In this study, we used the National Heart, Lung, and Blood Institute's terminology with categories of underweight (BMI of <18.5), normal weight (BMI of 18.5-<25), overweight (BMI of 25-<30), and obesity (BMI of ≥30). Grade 1 obesity was defined as a BMI of 30 to less than 35; grade 2 obesity, a BMI of 35 to less than 40; and grade 3 obesity, a BMI of 40 or greater. These standard categories have been increasingly used in published studies of BMI and mortality, but the literature reporting these results has not been systematically reviewed.

The purpose of this study was to compile and summarize published analyses of BMI and all-cause mortality that provide hazard ratios (HRs) for standard BMI categories. We followed the guidelines in the Meta-analysis of Observational Studies in Epidemiology (MOOSE) statement4 for reporting of systematic reviews.

METHODS

Articles were identified by searches of PubMed and EMBASE through September 30, 2012. Details of search strategies appear in eTable 1. No language restrictions were applied. All articles were reviewed for inclusion by 1 reviewer (K.M.F.). An independent review of all articles was conducted by a second set of reviewers (B.K.K., H.O., and B.I.G.). The articles were reviewed to identify those that used standard BMI categories in prospective, observational cohort studies of all-cause mortality among adults with BMI measured or reported at baseline. Studies that addressed these relationships only in adolescents, only in institutional settings, or only among those with specific medical conditions or undergoing specific medical procedures were excluded. We included multiple articles from a given data set only when there was little overlap between articles by sex, age group, or some other factor.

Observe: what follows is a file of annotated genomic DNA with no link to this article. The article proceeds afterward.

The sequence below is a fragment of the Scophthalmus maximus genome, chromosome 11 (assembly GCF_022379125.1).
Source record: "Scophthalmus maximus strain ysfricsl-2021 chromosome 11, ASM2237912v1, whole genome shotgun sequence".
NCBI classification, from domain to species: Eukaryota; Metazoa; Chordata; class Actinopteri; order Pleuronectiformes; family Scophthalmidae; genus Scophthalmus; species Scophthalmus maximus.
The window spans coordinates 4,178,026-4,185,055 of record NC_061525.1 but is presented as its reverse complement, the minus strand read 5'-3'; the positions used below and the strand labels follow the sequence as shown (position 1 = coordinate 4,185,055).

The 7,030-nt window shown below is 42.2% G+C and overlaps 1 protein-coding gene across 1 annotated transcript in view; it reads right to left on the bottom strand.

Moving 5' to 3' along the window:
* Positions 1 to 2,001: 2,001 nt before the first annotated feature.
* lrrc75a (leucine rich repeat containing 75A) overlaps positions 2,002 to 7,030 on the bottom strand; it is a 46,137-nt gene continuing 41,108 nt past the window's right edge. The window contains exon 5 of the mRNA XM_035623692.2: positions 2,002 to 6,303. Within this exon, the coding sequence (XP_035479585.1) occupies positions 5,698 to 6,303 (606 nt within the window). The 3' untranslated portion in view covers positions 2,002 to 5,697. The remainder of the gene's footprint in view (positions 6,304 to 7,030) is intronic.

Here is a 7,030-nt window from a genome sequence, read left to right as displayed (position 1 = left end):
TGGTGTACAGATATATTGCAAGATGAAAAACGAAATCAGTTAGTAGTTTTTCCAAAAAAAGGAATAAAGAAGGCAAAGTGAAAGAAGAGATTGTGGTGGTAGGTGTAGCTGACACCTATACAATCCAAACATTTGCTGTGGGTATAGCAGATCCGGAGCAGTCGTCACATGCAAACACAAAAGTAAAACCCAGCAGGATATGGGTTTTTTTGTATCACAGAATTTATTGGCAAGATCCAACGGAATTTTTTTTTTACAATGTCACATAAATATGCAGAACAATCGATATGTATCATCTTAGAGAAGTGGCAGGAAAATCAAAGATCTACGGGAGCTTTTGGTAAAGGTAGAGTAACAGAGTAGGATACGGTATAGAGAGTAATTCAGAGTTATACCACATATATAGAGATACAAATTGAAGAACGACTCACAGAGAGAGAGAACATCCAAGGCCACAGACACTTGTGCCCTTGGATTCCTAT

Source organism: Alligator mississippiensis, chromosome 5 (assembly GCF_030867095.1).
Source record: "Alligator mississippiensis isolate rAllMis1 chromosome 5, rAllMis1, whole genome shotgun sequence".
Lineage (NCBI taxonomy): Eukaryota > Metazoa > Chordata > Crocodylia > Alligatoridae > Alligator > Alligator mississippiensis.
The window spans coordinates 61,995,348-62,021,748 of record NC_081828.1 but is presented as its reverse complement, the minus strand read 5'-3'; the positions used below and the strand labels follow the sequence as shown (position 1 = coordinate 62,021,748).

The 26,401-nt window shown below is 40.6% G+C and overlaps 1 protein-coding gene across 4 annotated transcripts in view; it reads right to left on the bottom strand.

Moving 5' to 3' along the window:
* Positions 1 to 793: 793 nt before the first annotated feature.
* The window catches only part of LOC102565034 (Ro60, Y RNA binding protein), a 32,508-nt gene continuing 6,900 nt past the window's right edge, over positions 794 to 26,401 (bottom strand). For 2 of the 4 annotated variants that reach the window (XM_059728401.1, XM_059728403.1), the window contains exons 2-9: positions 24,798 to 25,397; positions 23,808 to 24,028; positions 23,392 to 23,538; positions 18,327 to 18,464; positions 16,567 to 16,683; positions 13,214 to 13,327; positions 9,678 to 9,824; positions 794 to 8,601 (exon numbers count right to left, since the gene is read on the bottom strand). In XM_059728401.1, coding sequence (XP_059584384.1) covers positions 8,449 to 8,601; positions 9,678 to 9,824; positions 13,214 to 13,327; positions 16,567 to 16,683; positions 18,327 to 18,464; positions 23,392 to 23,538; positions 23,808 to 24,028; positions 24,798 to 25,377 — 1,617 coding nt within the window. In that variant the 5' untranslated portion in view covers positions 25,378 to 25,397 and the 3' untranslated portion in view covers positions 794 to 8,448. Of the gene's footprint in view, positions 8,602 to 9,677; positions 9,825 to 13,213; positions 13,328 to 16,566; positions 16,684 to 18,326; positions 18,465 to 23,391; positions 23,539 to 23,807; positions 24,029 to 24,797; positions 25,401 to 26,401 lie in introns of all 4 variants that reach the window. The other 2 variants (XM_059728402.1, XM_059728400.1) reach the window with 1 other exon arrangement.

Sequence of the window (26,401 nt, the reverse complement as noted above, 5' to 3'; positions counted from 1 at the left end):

In some cases, authors used standard BMI categories for overweight and obesity but had used a slightly broader reference BMI category of less than 25 or a slightly narrower reference BMI category of 20 to less than 25 rather than the standard normal BMI category of 18.5 to less than 25. We included these articles but have noted the cases in which the reference BMI category was less than 25 or 20 to less than 25. We classified studies that included a mix of self-reported and measured weight and height according to the preponderant type.

Abstracted items included sample size, number of deaths, age at baseline, length of follow-up, HRs and 95% confidence intervals, sex, age, type of weight and height data (measured or self-reported), country or region, source of study sample, adjustment factors, exclusion and inclusion criteria, and sensitivity analyses. Authors of screened articles were queried for additional information when necessary. In studies that only presented results stratified by smoking or health condition, we selected results for nonsmokers or never smokers or for those without the health condition. We selected the most complex model available for the full sample and used a variety of sensitivity analyses to address issues of possible overadjustment or underadjustment.

We categorized HRs into 2 age groupings either as limited solely to people aged 65 years or older or as a mixed-age category (eg, aged 25-64 years or 40-80 years). We classified articles as adequately adjusted, possibly overadjusted, or possibly underadjusted. We categorized HRs by adjustment level, by whether the data were measured or self-reported, by whether the analysis was performed separately for men and women or for both sexes combined, and by region (North America, Europe, and other).

We used a random-effects model5 to summarize the results overall and within subgroups and based statistically significant heterogeneity on a P value of less than .05. We calculated the quantity I2 to describe the degree of heterogeneity with values of 25%, 50%, and 75% considered low, moderate, and high, respectively.6 We also used a sequential approach similar to that described by Patsopoulos et al7 to assess consistency of findings when heterogeneity was reduced. All analyses were performed with SAS version 9.3 (SAS Institute Inc).